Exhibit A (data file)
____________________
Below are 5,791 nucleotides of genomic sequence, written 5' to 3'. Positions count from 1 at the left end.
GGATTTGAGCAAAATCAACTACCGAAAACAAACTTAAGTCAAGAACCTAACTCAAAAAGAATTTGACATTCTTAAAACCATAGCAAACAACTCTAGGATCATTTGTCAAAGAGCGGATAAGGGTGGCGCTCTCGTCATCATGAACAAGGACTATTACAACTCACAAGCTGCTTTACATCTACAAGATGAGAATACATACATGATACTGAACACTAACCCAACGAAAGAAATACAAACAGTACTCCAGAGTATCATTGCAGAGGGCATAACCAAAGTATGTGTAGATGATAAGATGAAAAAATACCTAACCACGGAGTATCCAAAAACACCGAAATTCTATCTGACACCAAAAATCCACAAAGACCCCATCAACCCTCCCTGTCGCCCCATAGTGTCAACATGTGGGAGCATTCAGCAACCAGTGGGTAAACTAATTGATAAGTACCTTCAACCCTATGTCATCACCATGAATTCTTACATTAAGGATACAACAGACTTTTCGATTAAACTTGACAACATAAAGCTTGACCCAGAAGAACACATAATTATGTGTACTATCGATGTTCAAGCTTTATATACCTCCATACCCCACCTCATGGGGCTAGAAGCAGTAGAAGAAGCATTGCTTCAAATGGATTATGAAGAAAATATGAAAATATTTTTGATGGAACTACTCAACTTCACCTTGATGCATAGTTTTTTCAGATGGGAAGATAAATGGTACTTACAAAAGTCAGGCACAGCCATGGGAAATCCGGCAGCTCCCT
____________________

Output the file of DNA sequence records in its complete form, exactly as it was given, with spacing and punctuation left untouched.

Below are 5,791 nucleotides of genomic sequence, written 5' to 3'. Positions count from 1 at the left end.
GGATTTGAGCAAAATCAACTACCGAAAACAAACTTAAGTCAAGAACCTAACTCAAAAAGAATTTGACATTCTTAAAACCATAGCAAACAACTCTAGGATCATTTGTCAAAGAGCGGATAAGGGTGGCGCTCTCGTCATCATGAACAAGGACTATTACAACTCACAAGCTGCTTTACATCTACAAGATGAGAATACATACATGATACTGAACACTAACCCAACGAAAGAAATACAAACAGTACTCCAGAGTATCATTGCAGAGGGCATAACCAAAGTATGTGTAGATGATAAGATGAAAAAATACCTAACCACGGAGTATCCAAAAACACCGAAATTCTATCTGACACCAAAAATCCACAAAGACCCCATCAACCCTCCCTGTCGCCCCATAGTGTCAACATGTGGGAGCATTCAGCAACCAGTGGGTAAACTAATTGATAAGTACCTTCAACCCTATGTCATCACCATGAATTCTTACATTAAGGATACAACAGACTTTTCGATTAAACTTGACAACATAAAGCTTGACCCAGAAGAACACATAATTATGTGTACTATCGATGTTCAAGCTTTATATACCTCCATACCCCACCTCATGGGGCTAGAAGCAGTAGAAGAAGCATTGCTTCAAATGGATTATGAAGAAAATATGAAAATATTTTTGATGGAACTACTCAACTTCACCTTGATGCATAGTTTTTTCAGATGGGAAGATAAATGGTACTTACAAAAGTCAGGCACAGCCATGGGAAATCCGGCAGCTCCCT